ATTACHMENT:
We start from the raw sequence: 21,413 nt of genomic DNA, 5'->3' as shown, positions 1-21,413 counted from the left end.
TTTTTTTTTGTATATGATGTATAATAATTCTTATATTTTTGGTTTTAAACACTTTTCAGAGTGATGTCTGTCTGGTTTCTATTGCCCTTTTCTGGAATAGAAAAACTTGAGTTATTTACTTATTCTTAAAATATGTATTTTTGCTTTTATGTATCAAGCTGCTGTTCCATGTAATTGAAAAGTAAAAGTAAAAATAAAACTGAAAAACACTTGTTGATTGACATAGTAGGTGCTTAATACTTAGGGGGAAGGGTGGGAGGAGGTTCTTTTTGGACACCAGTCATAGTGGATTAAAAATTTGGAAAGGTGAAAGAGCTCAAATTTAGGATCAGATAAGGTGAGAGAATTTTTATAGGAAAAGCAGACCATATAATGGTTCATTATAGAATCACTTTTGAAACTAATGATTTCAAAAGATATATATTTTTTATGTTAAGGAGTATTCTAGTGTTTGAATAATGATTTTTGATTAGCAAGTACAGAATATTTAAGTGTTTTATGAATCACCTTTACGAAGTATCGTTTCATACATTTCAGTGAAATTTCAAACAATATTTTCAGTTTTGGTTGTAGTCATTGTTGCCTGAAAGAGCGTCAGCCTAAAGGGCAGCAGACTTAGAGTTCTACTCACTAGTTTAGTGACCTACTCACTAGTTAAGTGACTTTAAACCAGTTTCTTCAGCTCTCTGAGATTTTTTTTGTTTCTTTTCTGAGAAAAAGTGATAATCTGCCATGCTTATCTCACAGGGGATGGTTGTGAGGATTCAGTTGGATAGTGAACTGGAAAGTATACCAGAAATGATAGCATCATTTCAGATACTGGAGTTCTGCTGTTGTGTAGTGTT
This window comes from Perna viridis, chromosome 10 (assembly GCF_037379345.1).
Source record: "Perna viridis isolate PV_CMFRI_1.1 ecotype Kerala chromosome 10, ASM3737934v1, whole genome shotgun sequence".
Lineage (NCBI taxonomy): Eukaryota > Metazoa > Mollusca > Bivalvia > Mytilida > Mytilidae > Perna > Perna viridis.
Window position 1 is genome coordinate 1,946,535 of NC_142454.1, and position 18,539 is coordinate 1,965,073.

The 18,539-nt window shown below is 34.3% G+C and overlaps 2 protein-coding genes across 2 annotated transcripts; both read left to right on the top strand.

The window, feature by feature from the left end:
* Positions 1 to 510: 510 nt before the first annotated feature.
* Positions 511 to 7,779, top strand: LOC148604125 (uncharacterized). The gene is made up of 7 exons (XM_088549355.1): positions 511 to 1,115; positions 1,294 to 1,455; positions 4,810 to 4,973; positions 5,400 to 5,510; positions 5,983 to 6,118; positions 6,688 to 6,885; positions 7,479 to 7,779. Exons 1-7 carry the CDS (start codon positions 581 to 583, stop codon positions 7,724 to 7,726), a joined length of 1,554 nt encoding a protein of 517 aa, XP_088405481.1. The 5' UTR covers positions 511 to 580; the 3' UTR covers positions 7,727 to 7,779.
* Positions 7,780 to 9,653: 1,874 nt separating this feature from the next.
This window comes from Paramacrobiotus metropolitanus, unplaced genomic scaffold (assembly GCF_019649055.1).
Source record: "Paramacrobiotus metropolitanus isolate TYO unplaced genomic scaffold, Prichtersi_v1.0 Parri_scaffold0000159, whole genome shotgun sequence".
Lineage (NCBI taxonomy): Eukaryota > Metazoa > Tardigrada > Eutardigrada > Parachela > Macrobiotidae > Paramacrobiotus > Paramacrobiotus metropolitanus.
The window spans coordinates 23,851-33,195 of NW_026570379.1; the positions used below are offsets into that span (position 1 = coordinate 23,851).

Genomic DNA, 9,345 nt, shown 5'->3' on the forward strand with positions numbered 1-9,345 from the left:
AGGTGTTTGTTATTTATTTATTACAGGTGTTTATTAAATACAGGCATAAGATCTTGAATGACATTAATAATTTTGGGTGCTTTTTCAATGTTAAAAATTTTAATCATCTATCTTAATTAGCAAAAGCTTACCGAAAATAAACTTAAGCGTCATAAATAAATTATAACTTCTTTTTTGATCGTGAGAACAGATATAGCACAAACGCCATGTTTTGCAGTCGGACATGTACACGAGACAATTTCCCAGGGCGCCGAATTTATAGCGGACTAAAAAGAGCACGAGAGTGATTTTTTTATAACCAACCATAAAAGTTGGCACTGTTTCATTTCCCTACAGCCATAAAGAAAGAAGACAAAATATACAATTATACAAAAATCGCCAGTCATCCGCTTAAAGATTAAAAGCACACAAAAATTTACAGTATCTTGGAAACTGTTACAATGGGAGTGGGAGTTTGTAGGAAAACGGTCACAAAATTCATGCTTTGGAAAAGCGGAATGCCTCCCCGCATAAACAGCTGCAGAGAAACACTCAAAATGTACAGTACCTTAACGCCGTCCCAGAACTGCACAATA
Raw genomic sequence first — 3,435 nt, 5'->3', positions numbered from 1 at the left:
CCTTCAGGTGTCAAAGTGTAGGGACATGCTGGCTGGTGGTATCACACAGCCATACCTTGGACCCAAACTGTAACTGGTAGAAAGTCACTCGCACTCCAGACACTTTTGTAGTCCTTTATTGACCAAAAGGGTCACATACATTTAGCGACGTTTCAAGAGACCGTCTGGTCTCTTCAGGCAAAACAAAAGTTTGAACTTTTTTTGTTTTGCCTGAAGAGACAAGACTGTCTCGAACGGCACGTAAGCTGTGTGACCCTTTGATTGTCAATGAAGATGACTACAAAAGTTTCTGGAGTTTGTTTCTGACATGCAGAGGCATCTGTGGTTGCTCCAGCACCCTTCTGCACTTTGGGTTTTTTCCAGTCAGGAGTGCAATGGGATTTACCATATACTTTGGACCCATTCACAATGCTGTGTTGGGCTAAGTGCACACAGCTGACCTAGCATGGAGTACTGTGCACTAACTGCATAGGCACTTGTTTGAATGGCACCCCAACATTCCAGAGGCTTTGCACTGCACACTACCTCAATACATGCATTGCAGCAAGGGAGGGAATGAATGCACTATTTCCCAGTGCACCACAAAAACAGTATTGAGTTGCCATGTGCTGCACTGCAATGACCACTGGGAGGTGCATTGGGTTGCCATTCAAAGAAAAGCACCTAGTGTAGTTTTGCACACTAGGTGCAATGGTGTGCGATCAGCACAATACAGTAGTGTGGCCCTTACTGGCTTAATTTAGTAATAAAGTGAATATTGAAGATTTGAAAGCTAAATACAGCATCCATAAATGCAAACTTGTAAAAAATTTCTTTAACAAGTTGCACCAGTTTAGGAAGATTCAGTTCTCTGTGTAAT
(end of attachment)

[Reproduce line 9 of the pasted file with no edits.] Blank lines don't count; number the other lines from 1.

* Positions 1 to 510: 510 nt before the first annotated feature.